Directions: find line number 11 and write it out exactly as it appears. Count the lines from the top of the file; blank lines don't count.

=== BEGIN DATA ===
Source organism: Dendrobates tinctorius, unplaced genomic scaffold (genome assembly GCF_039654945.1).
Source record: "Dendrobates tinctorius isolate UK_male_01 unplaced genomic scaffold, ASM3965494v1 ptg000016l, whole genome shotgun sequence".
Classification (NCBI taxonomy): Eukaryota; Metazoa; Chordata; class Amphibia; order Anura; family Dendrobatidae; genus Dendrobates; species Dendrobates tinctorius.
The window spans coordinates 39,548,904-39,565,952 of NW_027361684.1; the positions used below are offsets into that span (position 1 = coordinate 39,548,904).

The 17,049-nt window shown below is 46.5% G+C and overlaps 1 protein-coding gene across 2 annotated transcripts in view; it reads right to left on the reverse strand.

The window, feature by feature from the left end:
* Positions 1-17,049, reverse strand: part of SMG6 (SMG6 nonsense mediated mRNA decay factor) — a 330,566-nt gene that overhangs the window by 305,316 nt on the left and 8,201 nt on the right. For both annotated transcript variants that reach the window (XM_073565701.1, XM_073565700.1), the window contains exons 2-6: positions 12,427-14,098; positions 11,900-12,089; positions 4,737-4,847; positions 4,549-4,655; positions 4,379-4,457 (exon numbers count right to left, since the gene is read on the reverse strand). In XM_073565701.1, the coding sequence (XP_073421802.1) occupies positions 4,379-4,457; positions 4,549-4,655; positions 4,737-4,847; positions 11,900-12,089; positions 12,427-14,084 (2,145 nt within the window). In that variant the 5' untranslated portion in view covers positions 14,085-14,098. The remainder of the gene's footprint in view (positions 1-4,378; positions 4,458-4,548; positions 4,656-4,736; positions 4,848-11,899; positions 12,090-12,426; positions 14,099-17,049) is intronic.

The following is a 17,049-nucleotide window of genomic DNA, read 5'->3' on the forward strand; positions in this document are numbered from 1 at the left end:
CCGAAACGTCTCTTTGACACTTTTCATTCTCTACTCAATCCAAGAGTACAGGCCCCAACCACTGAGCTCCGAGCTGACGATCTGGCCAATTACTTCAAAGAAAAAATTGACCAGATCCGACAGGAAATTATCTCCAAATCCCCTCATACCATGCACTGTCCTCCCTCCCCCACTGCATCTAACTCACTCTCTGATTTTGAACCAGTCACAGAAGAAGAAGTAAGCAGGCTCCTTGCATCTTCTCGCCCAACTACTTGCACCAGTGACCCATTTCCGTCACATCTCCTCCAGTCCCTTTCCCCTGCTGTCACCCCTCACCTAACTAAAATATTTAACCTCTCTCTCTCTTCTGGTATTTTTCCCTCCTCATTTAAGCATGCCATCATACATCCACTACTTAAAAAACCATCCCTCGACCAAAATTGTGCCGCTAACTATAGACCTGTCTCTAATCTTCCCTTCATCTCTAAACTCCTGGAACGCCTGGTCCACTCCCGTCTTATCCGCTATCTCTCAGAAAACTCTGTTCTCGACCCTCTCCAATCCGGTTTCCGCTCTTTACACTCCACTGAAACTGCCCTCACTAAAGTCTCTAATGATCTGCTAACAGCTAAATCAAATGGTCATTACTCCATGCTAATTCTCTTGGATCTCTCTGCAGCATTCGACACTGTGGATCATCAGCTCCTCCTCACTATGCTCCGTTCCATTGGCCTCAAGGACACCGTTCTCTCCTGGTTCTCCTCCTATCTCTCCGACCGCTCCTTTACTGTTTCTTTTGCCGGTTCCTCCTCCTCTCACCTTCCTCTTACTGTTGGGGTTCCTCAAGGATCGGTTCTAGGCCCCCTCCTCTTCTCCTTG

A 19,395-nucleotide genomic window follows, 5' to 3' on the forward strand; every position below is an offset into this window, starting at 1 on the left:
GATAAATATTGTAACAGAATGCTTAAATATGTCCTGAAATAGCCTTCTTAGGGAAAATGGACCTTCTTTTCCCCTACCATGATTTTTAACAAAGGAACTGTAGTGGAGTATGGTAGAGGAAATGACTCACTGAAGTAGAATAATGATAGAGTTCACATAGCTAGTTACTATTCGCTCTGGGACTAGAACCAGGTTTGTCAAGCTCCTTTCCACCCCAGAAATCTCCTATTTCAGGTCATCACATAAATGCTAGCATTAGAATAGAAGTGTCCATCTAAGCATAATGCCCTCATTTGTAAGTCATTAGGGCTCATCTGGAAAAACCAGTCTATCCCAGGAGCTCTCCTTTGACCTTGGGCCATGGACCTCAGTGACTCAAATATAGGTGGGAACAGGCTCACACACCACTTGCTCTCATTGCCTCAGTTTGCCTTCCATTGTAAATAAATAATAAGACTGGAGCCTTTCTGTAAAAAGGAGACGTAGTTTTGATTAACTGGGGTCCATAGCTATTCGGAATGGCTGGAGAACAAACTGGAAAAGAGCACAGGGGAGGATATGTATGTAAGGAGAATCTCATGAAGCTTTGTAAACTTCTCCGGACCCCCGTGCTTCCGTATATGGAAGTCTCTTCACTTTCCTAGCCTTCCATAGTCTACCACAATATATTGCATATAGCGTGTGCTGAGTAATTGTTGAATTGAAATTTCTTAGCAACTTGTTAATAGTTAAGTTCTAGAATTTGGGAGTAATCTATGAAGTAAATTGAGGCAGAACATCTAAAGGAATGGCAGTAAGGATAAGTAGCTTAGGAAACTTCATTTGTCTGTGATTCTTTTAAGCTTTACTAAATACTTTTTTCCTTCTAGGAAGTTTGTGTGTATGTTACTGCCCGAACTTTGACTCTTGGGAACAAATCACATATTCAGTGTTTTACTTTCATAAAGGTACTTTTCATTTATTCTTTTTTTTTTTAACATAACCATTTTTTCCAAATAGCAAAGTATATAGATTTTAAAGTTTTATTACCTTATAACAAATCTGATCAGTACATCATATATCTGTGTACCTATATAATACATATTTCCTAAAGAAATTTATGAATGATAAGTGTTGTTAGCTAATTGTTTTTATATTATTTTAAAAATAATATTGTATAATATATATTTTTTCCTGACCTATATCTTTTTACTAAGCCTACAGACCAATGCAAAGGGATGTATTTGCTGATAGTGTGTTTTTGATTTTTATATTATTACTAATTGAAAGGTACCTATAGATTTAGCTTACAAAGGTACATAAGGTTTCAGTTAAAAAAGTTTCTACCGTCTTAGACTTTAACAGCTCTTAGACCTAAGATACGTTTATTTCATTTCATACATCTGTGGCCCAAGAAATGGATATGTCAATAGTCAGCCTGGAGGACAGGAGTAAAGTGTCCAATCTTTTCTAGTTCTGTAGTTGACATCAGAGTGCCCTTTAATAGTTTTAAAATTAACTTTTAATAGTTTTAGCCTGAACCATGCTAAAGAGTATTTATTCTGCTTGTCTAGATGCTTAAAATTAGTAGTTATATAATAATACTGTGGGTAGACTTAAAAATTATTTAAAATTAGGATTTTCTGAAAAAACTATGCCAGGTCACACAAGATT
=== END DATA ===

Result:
GATAAATATTGTAACAGAATGCTTAAATATGTCCTGAAATAGCCTTCTTAGGGAAAATGGACCTTCTTTTCCCCTACCATGATTTTTAACAAAGGAACTGTAGTGGAGTATGGTAGAGGAAATGACTCACTGAAGTAGAATAATGATAGAGTTCACATAGCTAGTTACTATTCGCTCTGGGACTAGAACCAGGTTTGTCAAGCTCCTTTCCACCCCAGAAATCTCCTATTTCAGGTCATCACATAAATGCTAGCATTAGAATAGAAGTGTCCATCTAAGCATAATGCCCTCATTTGTAAGTCATTAGGGCTCATCTGGAAAAACCAGTCTATCCCAGGAGCTCTCCTTTGACCTTGGGCCATGGACCTCAGTGACTCAAATATAGGTGGGAACAGGCTCACACACCACTTGCTCTCATTGCCTCAGTTTGCCTTCCATTGTAAATAAATAATAAGACTGGAGCCTTTCTGTAAAAAGGAGACGTAGTTTTGATTAACTGGGGTCCATAGCTATTCGGAATGGCTGGAGAACAAACTGGAAAAGAGCACAGGGGAGGATATGTATGTAAGGAGAATCTCATGAAGCTTTGTAAACTTCTCCGGACCCCCGTGCTTCCGTATATGGAAGTCTCTTCACTTTCCTAGCCTTCCATAGTCTACCACAATATATTGCATATAGCGTGTGCTGAGTAATTGTTGAATTGAAATTTCTTAGCAACTTGTTAATAGTTAAGTTCTAGAATTTGGGAGTAATCTATGAAGTAAATTGAGGCAGAACATCTAAAGGAATGGCAGTAAGGATAAGTAGCTTAGGAAACTTCATTTGTCTGTGATTCTTTTAAGCTTTACTAAATACTTTTTTCCTTCTAGGAAGTTTGTGTGTATGTTACTGCCCGAACTTTGACTCTTGGGAACAAATCACATATTCAGTGTTTTACTTTCATAAAGGTACTTTTCATTTATTCTTTTTTTTTTTAACATAACCATTTTTTCCAAATAGCAAAGTATATAGATTTTAAAGTTTTATTACCTTATAACAAATCTGATCAGTACATCATATATCTGTGTACCTATATAATACATATTTCCTAAAGAAATTTATGAATGATAAGTGTTGTTAGCTAATTGTTTTTATATTATTTTAAAAATAATATTGTATAATATATATTTTTTCCTGACCTATATCTTTTTACTAAGCCTACAGACCAATGCAAAGGGATGTATTTGCTGATAGTGTGTTTTTGATTTTTATATTATTACTAATTGAAAGGTACCTATAGATTTAGCTTACAAAGGTACATAAGGTTTCAGTTAAAAAAGTTTCTACCGTCTTAGACTTTAACAGCTCTTAGACCTAAGATACGTTTATTTCATTTCATACATCTGTGGCCCAAGAAATGGATATGTCAATAGTCAGCCTGGAGGACAGGAGTAAAGTGTCCAATCTTTTCTAGTTCTGTAGTTGACATCAGAGTGCCCTTTAATAGTTTTAAAATTAACTTTTAATAGTTTTAGCCTGAACCATGCTAAAGAGTATTTATTCTGCTTGTCTAGATGCTTAAAATTAGTAGTTATATAATAATACTGTGGGTAGACTTAAAAATTATTTAAAATTAGGATTTTCTGAAAAAACTATGCCAGGTCACACAAGATT